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When it comes to a spot of mold on bread or cheese, it's ok to eat it if you just cut off the moldy part right? Right? Turns out, that's not exactly true. When it comes to food mold, if you're in doubt, just throw it out! Learn all about what's going on in your kitchen with Hank in this new episode of SciShow!

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Hank Green: You know when you got, like, three quarters of a loaf left and then you see that little blue green fuzzy spot and you're like "Ahhh, should I, should I not eat", but, you know, you probably shouldn't eat it, but why? And why can I eat this (blue cheese) but not this (moldy bread)? It's a moldy world out there, especially in the kitchen, and we have answers for you.


Food mold, like all molds, are microscopic fungi. They grow from tiny spores that float around in the air all the time and they're all round you at this very moment. Seriously. Mold spores are between 3 and 40 microns long. Your hair is about 125 microns wide -- so tiny. When conditions are right (there's enough moisture, warmth, and nutrients), the spores will set up shop. Unlucky for us, mold prefers the same kinds of temperatures that we prefer, and even the coolness of a refrigerator won't prevent mold from forming eventually.

Let's say our mold has found a delicious peach on which to grow. In its early stages, the spore releases root threads of the mold fungus deep into the fruit. By the time you see the first signs of mold, those threads, called mycelia, have already penetrated the inner depths of that peach. These roots are difficult, if not impossible, to see.

The signs of mold, whether it be weird fur, green dots, or white dust, are a result of the stalk of the fungi rising above or sitting on the surface of our now not-so-delicious peach. The spores that form at the end of the stalk are what give mold its color.

Mold is an efficient organism, growing quickly as enzymes released by the mycelium break down whatever organic matter it has invaded. Unlike other fungi, mold digests its food first and then eats it, allowing it to grow at a faster pace.

Now, you may have heard that mold isn't dangerous if you just cut away the ugly parts and eat the rest of the food. This is generally true with harder foods like apples, potatoes, onions, and hard cheeses like cheddar and Swiss, where the mycelia can't quickly penetrate their host, but I would suggest not trying to cut or scrape away the mold off of soft cheeses, berries, meats, and other produce. You may very well become ill if you eat that kind of thing.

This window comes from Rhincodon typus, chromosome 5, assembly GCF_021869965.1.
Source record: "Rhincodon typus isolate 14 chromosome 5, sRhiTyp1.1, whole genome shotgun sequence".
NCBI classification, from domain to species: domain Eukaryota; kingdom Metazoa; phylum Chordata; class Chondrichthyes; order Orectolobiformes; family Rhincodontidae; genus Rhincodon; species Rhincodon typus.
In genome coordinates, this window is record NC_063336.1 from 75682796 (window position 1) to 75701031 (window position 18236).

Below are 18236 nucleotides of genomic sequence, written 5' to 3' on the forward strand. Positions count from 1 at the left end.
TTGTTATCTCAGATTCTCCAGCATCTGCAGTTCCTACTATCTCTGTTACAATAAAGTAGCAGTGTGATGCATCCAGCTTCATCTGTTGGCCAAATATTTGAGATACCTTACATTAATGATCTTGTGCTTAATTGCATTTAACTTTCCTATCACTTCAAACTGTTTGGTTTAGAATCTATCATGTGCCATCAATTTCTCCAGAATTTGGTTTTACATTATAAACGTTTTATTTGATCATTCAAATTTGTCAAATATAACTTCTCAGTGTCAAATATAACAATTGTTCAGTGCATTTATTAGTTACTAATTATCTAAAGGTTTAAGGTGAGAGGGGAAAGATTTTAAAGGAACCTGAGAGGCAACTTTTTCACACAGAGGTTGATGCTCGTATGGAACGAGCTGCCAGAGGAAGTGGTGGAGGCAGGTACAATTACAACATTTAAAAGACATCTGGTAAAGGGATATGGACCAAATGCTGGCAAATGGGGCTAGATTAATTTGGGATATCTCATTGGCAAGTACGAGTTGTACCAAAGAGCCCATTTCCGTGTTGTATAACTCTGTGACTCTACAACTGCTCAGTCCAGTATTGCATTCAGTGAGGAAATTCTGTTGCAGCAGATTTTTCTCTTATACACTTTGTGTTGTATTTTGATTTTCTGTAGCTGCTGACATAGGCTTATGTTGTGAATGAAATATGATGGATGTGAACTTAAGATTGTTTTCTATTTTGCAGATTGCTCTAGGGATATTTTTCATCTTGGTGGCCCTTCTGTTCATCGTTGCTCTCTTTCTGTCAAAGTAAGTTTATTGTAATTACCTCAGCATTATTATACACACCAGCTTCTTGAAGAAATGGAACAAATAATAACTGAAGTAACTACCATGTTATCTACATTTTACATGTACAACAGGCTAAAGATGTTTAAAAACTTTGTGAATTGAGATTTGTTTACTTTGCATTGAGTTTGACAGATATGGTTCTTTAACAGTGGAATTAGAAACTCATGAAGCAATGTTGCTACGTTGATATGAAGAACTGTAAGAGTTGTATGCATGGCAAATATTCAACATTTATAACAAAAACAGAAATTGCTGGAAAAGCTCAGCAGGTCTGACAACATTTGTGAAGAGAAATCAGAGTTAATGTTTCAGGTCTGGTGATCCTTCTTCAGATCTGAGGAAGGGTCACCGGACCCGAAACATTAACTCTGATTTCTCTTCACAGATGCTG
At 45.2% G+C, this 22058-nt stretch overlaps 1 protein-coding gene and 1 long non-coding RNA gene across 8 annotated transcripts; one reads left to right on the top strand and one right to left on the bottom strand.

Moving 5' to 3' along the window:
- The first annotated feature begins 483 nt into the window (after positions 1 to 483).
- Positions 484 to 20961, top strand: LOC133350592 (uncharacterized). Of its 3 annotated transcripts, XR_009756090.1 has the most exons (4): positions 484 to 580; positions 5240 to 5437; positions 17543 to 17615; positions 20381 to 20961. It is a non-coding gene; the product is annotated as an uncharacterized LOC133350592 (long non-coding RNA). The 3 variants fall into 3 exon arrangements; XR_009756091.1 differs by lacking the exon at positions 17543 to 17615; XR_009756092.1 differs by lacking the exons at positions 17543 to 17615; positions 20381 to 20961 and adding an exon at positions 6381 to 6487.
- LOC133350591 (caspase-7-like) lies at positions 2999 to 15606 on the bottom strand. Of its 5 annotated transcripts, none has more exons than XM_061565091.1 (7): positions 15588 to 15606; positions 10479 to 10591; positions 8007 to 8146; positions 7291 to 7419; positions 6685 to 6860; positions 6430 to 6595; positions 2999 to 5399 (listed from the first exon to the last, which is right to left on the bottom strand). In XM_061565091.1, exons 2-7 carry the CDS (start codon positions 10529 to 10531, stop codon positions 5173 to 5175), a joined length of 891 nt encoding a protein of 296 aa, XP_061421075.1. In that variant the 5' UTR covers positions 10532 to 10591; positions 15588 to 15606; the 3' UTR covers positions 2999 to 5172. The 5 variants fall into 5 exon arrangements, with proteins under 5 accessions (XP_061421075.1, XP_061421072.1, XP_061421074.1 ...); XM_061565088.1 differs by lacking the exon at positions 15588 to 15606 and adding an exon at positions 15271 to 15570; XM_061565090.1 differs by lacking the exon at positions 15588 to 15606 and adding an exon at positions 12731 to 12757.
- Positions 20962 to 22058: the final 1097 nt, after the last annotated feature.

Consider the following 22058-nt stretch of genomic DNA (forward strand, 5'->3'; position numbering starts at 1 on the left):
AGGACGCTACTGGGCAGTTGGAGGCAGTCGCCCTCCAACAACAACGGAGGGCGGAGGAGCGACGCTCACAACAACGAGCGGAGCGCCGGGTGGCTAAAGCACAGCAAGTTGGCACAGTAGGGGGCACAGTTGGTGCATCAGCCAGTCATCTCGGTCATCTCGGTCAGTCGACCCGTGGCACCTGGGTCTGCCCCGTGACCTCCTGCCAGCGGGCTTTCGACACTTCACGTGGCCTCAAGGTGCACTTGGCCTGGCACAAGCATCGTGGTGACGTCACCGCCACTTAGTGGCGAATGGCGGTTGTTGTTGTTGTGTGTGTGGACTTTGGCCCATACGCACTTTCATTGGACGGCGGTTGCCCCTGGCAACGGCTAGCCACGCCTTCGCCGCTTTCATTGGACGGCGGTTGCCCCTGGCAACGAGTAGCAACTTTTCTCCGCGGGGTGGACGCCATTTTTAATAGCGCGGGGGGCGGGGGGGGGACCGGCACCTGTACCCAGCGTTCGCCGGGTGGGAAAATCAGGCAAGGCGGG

The reason is mycotoxins, poisonous chemical compounds produced by several kinds of mold. Mycotoxins are produced around the mycelium, and not only can they survive a really long time but most aren't even killed when the food it has invaded is processed or cooked. The molds that produce mycotoxins are mostly found in grains and nuts, but have been known to invade celery and other produce as well.

One of the most dangerous types of mycotoxin is called aflatoxin, which is produced by two kinds of mold. This naturally-occurring poison, which has been known to cause cancer, is typically found in field corn, wheat, oil seeds, and peanuts. In fact, many scientists believe that those dangerous peanut allergies we're always hearing about are the result of a reaction to aflatoxin, not the peanut itself.

Other food-born mold may cause less severe allergic reactions -- rashes or nasty infections. Of course, some molds don't produce mycotoxins and are totally safe to eat, notably the ones you see in some smelly cheese like blue cheeses and Gorgonzola and Stilton, eurgh. These are actually created by the introduction of specific mold spores. One of these, Penicillium roqueforti, comes from the same genus as some guy used to make the group of antibiotics known as penicillin. The mold in these cheeses breaks down complex organic molecules into simpler ones, which smooths out the fibrous structure of the cheese and also results in their unique flavor and smell.

But moldy cheeses are not immune to other molds, so be careful next time you're about to dig into that six month old block of Roquefort.

So, let that be a lesson to you, and thank you for watching this episode of SciShow. If you have any questions, comments, or suggestions, you can find us on Facebook and Twitter and down in the comments below, and if you wanna keep getting smarter with us here at SciShow you can go to and subscribe.